• Five-CO2 (16 gram) cartridges
  • One-Hose Tap Adaptor with Hose & Tap
  • 2 coasters and 2 stickers

Compatible with 5/16" ID Beverage Tubing

Additional Information
Support Documents:BeerBox™ Product Manual
2.4 / 5.0
15 Reviews
5 Stars
4 Stars
3 Stars
2 Stars
1 Star
Pretty Good
I have used the BeerBox for 1 batch. Simple to sanitize, easy to fill. I prefilled with 2.5 gal of water, and marked a beer filler at the 2.5 gal level.Seems to serve very well. But, if you are going to use the hose and tap head to serve with, put the main tap head at a 90 degree angle. It won't sit flat if you don't.I am thinking of buying another one, but the price is putting me off ( I bought the first one at a 20% off NB sale). Seems like it should cost about $100, and that is a little steep, compared with a full kegging syatem.I would give it 5 stars as a serving system, but overall 4 stars because of the price.
March 22, 2015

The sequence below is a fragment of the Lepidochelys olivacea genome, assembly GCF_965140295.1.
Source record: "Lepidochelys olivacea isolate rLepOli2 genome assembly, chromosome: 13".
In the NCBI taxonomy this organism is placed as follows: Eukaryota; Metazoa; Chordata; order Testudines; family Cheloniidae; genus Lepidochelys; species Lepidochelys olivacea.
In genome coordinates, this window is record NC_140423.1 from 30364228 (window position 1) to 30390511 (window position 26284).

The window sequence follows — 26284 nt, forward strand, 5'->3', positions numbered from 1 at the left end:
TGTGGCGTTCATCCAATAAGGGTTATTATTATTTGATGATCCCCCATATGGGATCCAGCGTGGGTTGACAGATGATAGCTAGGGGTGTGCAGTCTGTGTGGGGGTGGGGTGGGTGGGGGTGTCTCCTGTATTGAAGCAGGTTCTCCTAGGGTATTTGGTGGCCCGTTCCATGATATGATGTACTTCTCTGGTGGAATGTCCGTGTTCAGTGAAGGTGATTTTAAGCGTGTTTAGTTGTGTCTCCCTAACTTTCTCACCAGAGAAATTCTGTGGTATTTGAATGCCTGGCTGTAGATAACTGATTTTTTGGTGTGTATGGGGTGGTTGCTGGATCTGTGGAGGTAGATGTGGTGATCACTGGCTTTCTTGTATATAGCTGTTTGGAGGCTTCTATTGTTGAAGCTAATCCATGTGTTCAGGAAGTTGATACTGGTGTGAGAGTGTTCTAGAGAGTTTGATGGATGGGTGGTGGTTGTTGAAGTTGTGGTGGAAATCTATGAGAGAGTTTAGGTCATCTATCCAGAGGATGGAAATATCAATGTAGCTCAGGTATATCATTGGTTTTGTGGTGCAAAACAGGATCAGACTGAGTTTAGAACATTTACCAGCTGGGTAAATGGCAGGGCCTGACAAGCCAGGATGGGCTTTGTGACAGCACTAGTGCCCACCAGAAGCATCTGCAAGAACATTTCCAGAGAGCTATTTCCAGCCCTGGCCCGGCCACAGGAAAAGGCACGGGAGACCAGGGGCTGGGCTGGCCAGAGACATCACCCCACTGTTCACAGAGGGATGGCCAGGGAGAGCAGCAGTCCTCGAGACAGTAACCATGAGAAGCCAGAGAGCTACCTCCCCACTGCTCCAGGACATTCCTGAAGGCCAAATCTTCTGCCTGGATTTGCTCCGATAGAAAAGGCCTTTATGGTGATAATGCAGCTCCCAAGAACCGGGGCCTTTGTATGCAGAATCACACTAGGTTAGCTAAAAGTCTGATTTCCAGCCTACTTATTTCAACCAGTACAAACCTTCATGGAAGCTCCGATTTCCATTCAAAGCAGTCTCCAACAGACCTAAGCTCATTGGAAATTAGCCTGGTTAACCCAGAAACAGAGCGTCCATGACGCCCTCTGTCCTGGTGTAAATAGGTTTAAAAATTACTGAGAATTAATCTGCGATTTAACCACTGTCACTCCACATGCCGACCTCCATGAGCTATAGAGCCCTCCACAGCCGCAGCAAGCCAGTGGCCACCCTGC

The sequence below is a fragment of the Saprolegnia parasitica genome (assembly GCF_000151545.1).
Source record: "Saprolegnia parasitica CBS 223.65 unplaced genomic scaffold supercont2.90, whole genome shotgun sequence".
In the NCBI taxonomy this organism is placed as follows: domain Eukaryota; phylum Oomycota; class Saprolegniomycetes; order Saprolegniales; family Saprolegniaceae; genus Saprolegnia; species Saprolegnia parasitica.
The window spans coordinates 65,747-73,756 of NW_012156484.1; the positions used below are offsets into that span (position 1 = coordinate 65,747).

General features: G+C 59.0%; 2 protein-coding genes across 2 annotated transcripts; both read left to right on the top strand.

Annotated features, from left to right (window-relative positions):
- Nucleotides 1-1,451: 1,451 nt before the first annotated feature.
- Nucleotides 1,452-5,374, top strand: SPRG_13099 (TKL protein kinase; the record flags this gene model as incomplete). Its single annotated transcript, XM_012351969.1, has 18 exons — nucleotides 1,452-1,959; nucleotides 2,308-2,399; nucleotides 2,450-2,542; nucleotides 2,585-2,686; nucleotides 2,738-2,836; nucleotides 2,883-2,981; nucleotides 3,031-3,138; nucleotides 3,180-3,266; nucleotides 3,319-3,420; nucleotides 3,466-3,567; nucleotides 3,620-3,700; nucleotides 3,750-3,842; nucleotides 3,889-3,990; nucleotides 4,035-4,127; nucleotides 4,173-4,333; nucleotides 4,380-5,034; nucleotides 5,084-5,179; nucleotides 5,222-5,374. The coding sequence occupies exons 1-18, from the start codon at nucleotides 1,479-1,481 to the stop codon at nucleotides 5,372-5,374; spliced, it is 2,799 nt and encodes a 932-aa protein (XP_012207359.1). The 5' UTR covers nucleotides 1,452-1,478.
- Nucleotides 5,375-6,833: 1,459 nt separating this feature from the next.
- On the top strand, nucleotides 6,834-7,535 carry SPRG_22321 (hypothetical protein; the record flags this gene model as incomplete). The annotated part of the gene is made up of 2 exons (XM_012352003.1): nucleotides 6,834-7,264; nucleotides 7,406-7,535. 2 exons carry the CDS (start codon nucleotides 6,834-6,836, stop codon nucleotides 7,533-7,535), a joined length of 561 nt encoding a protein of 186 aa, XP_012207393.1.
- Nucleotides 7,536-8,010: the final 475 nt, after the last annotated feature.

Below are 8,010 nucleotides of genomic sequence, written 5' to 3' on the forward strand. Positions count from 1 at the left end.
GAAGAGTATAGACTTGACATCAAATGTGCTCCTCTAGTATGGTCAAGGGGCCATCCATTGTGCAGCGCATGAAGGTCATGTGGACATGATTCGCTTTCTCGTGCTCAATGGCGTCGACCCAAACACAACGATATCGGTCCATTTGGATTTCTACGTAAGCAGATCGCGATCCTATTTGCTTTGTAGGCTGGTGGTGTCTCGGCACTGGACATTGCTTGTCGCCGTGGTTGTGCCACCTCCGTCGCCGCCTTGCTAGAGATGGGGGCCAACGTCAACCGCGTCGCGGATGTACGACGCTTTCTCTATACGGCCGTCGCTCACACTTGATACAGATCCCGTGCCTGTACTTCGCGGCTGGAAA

Great for every occasion
I bought this product about a year and a half ago for myself for Christmas and have put half of every 5 gal batch into one of them and bottles the other half. Needless to say I've still got bottles that haven't been drank because I forget about them and when one of the containers is empty Ive already got another batch to go into it. I've never had a problem with carbonation and the beer being flat. I still use the 5oz priming sugar packets to each 5 gal batch and carbonation turns out fine in the containers My brother has borrowed one a couple times to take to the cottage and it goes right out onto the boat with them and works just fine. It fits right in there cooler and they run the hose out the top of it for pouring. All in all I would say it's been a pretty good product and am looking into buying another kit.